It has been 43 years since Cesar Cerda, a member of Chile’s communist party, was dragged off by agents of Augusto Pinochet’s dictatorship.
Cerda is just one of 1,000 former opponents of the far-right regime still listed as missing, despite the tireless efforts by family members to find them.
Cerda was 47, and a father of three, when he was arrested on May 19, 1976 following months of regime persecution against communist party leaders.
“Where is he? Where’s his body? We’ve spent our lives asking those questions,” Juana Cerda, his 62-year-old daughter, told AFP, standing in front of a memorial to the 3,200 people who died or disappeared during the dictatorship at the main cemetery in Santiago.
Alongside her mother, she trawled hospitals, police stations, detention centers and military barracks without finding answers to her questions, just like other family members of the missing from Chile’s bloody 1973-1990 dictatorship, which also tortured 38,000 people.
“This search has been very painful. My mother went on hunger strike, she chained herself” to a fence outside the Congress building, she said. “It completely turned our lives upside down.”
All she knows about her father is that he was taken off to the notorious Villa Grimaldi and Simon Bolivar torture centers in the capital.
– ‘We’ve got nothing’ –
It’s a similar tale for the family of Eduardo Campos, from the Revolutionary Left Movement, who was arrested in 1973.
“We’ve searched for years and we’ve got nothing,” said his sister Silvia, who has continued the search since her mother died in 1994.
Her case was made even more traumatic when the family was informed in 2006 by the forensic services that a body that had been identified as being her brother was, in fact, someone else.
Having been exhumed, it had to be reburied, and Campos’s family went back to square one.
Of the 1,100 people officially registered as disappeared, only 104 have been found.
The victims’ families have blamed successive governments for showing a lack of interest, and say that nothing has changed since conservative President Sebastian Pinera assumed office 18 months ago.
“I think this government … not only isn’t interested, but is actively boycotting any advances in this regard,” said Lorena Pizarro, president of a group of families of disappeared prisoners, whose father Waldo Pizarro went missing in 1976.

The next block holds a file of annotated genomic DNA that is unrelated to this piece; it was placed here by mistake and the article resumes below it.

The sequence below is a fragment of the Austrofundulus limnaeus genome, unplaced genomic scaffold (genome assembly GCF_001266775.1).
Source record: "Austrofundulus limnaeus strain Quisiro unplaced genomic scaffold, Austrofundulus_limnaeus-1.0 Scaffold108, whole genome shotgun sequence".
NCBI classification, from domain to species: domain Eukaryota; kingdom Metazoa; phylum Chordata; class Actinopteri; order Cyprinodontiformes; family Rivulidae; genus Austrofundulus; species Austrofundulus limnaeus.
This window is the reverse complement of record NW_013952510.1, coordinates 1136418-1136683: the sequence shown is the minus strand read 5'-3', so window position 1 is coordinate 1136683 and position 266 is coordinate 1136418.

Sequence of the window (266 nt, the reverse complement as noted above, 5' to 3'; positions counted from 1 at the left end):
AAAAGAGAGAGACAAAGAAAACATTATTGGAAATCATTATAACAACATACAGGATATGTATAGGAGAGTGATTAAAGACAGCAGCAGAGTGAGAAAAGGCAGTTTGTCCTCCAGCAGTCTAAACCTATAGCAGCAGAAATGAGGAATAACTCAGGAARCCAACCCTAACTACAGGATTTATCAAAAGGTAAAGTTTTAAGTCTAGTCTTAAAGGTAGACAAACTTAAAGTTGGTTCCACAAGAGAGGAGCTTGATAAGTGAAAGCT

Before handing over power to Pinera, socialist former president Michelle Bachelet, who is now the UN High Commissioner for Human Rights and who was herself tortured during the dictatorship, launched a program at the end of 2017 to find out what happened to the missing people, with the results due in 2021.
“Work in this area has been continuous and expanded. We’ve expressed at every opportunity that we’re holding to our commitments in this domain,” said Chile’s human rights under-secretary, Lorena Recabarren in an email after declining an interview request from AFP.
Recabarren said that by the end of 2018, 451 people had been prosecuted over the executions of 851 victims, and 266 people prosecuted over 618 disappearances.
Since the beginning of June, two lawyers have also been examining the cases of another 355 victims, but not as part of any prosecution procedure.
In a recent report, the UN High Commission’s Committee on Enforced Disappearances expressed its concern over the small number of missing people found and advised Chile to “intensify its efforts to open up investigations or accelerate those already ongoing.”
– Bodies blown up –
“It’s difficult to find missing prisoners, given that the aim was exactly that: to make them disappear without leaving a trace,” said Elizabeth Lira, an expert from the Alberto Hurtado University.
Many bodies were blown up using dynamite and around 180 people were dropped into the sea from aircraft.
Family associations accuse the army of withholding information as part of a “pact of silence.”
“It’s a wound that lacerates the national conscience,” said Pizarro, who wants her country to show the political will to “reject impunity.”
As well as the families’ efforts, around 10 magistrates are investigating the issue and a special unit of the Legal Medicine Service is working on identifying the rare remains that have been found, despite the difficulty posed by the ravages of time and fragmentary nature of those.
“The technology is available, but the information and quality of information we’re working with is very variable,” said Marisol Intriago, head of the special unit currently working on identifying 45 suspected victims.
The service has around 4,000 blood samples and 1,800 bone fragments from the families of the missing people to ensure that the search continues even as those descendants die.
The families aren’t willing to give up.
“We’ll keep fighting until we die,” said Cerda.